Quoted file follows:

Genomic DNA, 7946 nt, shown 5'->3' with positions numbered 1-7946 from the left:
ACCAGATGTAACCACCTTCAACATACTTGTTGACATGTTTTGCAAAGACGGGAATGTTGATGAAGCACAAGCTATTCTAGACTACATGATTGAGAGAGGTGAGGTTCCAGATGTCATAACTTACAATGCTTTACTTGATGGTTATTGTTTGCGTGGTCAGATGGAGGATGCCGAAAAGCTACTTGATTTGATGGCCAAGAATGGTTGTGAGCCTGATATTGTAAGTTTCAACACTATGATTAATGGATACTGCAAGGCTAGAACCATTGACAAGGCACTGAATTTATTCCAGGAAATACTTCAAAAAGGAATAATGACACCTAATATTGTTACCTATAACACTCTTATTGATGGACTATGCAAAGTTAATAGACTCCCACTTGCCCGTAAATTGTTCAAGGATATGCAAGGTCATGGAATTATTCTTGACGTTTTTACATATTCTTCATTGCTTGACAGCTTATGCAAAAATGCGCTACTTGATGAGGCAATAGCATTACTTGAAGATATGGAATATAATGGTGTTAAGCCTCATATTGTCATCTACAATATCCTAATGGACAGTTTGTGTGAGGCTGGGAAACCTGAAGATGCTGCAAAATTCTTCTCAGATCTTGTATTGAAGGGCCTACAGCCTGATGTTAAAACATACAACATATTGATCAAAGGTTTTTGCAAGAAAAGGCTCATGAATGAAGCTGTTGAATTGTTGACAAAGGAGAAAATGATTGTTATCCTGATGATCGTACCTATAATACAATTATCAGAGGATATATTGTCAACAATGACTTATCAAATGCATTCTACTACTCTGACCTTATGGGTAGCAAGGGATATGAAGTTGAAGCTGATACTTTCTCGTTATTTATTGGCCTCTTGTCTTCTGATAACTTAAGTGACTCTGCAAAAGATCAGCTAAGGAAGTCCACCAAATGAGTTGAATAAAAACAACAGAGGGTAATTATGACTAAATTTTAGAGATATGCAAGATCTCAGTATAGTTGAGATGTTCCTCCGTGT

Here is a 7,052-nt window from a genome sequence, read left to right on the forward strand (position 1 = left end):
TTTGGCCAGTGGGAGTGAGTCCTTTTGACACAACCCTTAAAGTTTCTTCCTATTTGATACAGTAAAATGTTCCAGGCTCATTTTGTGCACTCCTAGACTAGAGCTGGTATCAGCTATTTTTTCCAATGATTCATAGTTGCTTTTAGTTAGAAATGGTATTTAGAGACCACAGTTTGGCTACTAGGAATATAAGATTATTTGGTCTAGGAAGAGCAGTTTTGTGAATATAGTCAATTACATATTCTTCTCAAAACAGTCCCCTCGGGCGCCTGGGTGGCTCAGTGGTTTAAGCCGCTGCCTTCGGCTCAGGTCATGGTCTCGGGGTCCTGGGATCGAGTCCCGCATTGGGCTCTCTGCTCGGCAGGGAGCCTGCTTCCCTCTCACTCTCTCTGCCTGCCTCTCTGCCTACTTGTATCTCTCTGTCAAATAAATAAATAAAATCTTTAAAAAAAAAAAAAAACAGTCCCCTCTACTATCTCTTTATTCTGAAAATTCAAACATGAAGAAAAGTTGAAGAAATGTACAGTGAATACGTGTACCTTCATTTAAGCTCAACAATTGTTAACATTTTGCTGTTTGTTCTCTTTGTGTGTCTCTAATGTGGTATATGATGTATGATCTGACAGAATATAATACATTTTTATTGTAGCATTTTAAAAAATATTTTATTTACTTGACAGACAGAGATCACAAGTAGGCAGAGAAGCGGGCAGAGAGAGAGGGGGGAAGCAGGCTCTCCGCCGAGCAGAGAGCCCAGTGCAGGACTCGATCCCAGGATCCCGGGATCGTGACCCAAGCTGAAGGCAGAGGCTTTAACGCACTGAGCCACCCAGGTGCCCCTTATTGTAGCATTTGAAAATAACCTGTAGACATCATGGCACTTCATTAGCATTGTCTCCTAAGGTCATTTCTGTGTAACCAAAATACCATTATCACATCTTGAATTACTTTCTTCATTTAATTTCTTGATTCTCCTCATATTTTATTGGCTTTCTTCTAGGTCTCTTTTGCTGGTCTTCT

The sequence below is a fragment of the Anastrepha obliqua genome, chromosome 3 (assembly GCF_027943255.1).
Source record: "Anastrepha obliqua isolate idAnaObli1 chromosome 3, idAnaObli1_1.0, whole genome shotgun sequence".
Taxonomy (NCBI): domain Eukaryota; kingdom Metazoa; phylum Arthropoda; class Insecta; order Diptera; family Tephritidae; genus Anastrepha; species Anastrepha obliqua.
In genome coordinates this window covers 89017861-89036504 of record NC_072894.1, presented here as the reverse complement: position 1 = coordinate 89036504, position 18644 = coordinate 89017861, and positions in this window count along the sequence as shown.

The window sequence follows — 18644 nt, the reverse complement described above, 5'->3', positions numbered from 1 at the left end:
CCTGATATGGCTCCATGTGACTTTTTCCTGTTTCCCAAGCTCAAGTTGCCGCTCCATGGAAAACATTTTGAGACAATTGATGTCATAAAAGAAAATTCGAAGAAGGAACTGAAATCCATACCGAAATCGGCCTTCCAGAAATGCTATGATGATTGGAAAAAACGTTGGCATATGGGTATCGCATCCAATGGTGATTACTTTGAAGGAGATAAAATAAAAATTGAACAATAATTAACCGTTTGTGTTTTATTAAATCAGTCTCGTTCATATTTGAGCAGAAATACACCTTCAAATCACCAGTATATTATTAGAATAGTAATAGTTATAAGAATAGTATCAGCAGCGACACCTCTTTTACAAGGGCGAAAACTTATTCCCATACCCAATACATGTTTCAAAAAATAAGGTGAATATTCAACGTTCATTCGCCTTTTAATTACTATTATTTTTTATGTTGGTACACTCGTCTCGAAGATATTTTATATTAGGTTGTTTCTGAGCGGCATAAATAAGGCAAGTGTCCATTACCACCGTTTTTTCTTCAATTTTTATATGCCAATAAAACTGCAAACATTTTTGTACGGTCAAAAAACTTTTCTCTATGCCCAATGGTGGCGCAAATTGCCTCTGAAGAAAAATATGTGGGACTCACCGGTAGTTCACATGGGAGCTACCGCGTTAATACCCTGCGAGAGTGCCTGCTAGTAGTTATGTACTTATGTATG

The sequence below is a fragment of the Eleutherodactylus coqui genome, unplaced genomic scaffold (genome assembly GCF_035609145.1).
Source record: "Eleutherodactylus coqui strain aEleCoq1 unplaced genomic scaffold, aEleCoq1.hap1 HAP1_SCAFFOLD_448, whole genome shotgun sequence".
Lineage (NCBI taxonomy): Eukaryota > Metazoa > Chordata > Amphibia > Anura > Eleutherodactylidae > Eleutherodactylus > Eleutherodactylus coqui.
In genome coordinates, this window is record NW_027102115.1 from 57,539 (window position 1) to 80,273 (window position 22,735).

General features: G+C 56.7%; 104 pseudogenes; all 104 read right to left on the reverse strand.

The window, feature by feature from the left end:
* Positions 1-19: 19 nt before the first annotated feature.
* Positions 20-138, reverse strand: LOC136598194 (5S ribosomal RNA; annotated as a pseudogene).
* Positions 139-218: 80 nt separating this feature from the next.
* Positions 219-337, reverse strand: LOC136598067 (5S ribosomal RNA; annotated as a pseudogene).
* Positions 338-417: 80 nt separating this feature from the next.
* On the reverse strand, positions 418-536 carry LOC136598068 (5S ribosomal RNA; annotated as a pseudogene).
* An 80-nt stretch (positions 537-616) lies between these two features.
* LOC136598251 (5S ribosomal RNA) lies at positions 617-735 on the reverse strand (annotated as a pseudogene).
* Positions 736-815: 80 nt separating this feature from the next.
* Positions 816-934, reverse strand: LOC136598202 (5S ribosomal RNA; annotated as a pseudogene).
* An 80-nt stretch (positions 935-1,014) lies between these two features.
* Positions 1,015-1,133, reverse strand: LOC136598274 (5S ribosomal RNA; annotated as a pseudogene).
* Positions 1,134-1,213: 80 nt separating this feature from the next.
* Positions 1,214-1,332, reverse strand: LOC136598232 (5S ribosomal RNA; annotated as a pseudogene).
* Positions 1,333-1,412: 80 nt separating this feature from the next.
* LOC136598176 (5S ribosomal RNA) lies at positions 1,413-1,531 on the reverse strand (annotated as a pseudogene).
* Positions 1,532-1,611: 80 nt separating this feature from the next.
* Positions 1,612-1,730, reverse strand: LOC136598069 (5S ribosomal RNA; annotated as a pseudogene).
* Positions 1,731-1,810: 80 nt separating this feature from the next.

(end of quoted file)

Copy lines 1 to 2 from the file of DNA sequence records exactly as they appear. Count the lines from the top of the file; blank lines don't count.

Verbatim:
Genomic DNA, 7946 nt, shown 5'->3' with positions numbered 1-7946 from the left:
ACCAGATGTAACCACCTTCAACATACTTGTTGACATGTTTTGCAAAGACGGGAATGTTGATGAAGCACAAGCTATTCTAGACTACATGATTGAGAGAGGTGAGGTTCCAGATGTCATAACTTACAATGCTTTACTTGATGGTTATTGTTTGCGTGGTCAGATGGAGGATGCCGAAAAGCTACTTGATTTGATGGCCAAGAATGGTTGTGAGCCTGATATTGTAAGTTTCAACACTATGATTAATGGATACTGCAAGGCTAGAACCATTGACAAGGCACTGAATTTATTCCAGGAAATACTTCAAAAAGGAATAATGACACCTAATATTGTTACCTATAACACTCTTATTGATGGACTATGCAAAGTTAATAGACTCCCACTTGCCCGTAAATTGTTCAAGGATATGCAAGGTCATGGAATTATTCTTGACGTTTTTACATATTCTTCATTGCTTGACAGCTTATGCAAAAATGCGCTACTTGATGAGGCAATAGCATTACTTGAAGATATGGAATATAATGGTGTTAAGCCTCATATTGTCATCTACAATATCCTAATGGACAGTTTGTGTGAGGCTGGGAAACCTGAAGATGCTGCAAAATTCTTCTCAGATCTTGTATTGAAGGGCCTACAGCCTGATGTTAAAACATACAACATATTGATCAAAGGTTTTTGCAAGAAAAGGCTCATGAATGAAGCTGTTGAATTGTTGACAAAGGAGAAAATGATTGTTATCCTGATGATCGTACCTATAATACAATTATCAGAGGATATATTGTCAACAATGACTTATCAAATGCATTCTACTACTCTGACCTTATGGGTAGCAAGGGATATGAAGTTGAAGCTGATACTTTCTCGTTATTTATTGGCCTCTTGTCTTCTGATAACTTAAGTGACTCTGCAAAAGATCAGCTAAGGAAGTCCACCAAATGAGTTGAATAAAAACAACAGAGGGTAATTATGACTAAATTTTAGAGATATGCAAGATCTCAGTATAGTTGAGATGTTCCTCCGTGT